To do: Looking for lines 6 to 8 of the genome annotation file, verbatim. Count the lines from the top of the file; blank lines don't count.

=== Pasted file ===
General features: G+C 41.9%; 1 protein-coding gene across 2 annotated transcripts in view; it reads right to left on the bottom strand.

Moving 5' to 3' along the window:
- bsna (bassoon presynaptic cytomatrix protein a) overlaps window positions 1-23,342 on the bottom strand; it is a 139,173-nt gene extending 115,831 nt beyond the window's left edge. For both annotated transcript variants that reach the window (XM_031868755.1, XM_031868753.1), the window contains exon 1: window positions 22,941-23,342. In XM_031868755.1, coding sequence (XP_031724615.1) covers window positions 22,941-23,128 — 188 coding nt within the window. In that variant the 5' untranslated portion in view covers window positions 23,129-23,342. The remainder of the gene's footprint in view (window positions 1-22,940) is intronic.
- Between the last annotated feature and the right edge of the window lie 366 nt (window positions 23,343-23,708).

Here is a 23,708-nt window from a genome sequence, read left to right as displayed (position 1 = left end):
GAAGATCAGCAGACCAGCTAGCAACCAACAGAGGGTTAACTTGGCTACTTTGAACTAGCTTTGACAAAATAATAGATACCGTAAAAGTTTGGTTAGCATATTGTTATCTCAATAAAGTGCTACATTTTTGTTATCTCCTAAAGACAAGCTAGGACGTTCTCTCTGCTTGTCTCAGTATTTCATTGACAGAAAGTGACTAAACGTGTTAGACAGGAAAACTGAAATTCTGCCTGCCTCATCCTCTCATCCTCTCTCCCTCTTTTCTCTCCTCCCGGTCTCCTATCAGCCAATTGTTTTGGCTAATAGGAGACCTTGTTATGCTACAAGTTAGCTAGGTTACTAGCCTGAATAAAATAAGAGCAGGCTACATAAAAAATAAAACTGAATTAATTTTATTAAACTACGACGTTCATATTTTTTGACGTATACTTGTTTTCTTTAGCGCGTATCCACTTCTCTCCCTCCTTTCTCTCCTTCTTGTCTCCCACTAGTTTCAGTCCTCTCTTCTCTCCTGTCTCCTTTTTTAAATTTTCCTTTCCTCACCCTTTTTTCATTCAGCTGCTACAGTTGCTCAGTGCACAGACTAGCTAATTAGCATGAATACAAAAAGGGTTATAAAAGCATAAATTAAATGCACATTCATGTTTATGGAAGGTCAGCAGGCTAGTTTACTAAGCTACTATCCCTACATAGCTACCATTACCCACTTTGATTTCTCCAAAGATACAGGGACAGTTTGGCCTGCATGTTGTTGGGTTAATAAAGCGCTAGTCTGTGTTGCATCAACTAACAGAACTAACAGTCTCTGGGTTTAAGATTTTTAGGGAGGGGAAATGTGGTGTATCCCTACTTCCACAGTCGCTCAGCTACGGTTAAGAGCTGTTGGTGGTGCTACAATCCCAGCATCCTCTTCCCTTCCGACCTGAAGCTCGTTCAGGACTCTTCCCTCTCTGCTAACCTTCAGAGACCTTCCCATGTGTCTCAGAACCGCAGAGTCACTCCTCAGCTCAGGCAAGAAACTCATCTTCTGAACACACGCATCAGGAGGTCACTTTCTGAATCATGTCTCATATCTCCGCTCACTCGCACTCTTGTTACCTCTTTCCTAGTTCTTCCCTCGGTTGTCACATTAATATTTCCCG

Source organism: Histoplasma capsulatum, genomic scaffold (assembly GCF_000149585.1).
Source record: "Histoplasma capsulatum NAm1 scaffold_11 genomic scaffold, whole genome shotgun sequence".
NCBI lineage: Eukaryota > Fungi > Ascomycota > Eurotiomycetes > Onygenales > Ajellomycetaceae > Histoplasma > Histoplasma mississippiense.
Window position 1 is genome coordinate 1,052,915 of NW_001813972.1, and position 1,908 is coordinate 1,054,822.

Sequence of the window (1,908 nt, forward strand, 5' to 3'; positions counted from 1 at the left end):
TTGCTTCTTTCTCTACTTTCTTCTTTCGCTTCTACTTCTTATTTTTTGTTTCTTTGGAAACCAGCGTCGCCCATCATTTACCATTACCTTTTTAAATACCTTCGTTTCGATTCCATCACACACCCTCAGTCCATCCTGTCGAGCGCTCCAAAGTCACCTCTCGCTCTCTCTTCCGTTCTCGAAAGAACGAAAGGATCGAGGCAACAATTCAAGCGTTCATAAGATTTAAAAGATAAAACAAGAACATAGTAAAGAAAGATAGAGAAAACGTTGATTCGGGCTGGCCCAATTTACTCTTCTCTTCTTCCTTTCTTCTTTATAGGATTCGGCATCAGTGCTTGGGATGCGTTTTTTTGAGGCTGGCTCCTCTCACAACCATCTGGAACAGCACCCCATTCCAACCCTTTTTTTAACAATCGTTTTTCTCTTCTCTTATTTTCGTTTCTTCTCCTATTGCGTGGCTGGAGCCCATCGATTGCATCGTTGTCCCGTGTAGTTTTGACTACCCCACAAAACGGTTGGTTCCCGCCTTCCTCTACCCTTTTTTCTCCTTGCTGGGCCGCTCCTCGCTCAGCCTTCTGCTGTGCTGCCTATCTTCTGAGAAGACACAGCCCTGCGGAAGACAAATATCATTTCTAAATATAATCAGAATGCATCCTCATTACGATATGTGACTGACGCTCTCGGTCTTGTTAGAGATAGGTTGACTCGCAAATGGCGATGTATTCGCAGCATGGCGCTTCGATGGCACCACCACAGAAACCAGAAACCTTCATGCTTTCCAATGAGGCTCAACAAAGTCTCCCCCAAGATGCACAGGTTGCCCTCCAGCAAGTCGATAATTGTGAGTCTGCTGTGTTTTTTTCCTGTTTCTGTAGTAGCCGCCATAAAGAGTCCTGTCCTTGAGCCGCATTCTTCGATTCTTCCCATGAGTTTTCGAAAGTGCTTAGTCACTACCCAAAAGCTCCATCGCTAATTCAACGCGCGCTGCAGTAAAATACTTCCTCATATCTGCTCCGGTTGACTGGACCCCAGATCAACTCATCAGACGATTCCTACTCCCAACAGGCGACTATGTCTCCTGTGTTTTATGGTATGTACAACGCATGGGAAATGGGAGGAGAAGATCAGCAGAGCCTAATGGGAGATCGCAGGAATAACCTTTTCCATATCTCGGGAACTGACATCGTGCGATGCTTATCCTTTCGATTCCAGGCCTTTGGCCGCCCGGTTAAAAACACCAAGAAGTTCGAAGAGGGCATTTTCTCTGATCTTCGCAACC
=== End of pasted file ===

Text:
GAAGATCAGCAGACCAGCTAGCAACCAACAGAGGGTTAACTTGGCTACTTTGAACTAGCTTTGACAAAATAATAGATACCGTAAAAGTTTGGTTAGCATATTGTTATCTCAATAAAGTGCTACATTTTTGTTATCTCCTAAAGACAAGCTAGGACGTTCTCTCTGCTTGTCTCAGTATTTCATTGACAGAAAGTGACTAAACGTGTTAGACAGGAAAACTGAAATTCTGCCTGCCTCATCCTCTCATCCTCTCTCCCTCTTTTCTCTCCTCCCGGTCTCCTATCAGCCAATTGTTTTGGCTAATAGGAGACCTTGTTATGCTACAAGTTAGCTAGGTTACTAGCCTGAATAAAATAAGAGCAGGCTACATAAAAAATAAAACTGAATTAATTTTATTAAACTACGACGTTCATATTTTTTGACGTATACTTGTTTTCTTTAGCGCGTATCCACTTCTCTCCCTCCTTTCTCTCCTTCTTGTCTCCCACTAGTTTCAGTCCTCTCTTCTCTCCTGTCTCCTTTTTTAAATTTTCCTTTCCTCACCCTTTTTTCATTCAGCTGCTACAGTTGCTCAGTGCACAGACTAGCTAATTAGCATGAATACAAAAAGGGTTATAAAAGCATAAATTAAATGCACATTCATGTTTATGGAAGGTCAGCAGGCTAGTTTACTAAGCTACTATCCCTACATAGCTACCATTACCCACTTTGATTTCTCCAAAGATACAGGGACAGTTTGGCCTGCATGTTGTTGGGTTAATAAAGCGCTAGTCTGTGTTGCATCAACTAACAGAACTAACAGTCTCTGGGTTTAAGATTTTTAGGGAGGGGAAATGTGGTGTATCCCTACTTCCACAGTCGCTCAGCTACGGTTAAGAGCTGTTGGTGGTGCTACAATCCCAGCATCCTCTTCCCTTCCGACCTGAAGCTCGTTCAGGACTCTTCCCTCTCTGCTAACCTTCAGAGACCTTCCCATGTGTCTCAGAACCGCAGAGTCACTCCTCAGCTCAGGCAAGAAACTCATCTTCTGAACACACGCATCAGGAGGTCACTTTCTGAATCATGTCTCATATCTCCGCTCACTCGCACTCTTGTTACCTCTTTCCTAGTTCTTCCCTCGGTTGTCACATTAATATTTCCCG

Source organism: Histoplasma capsulatum, genomic scaffold (assembly GCF_000149585.1).
Source record: "Histoplasma capsulatum NAm1 scaffold_11 genomic scaffold, whole genome shotgun sequence".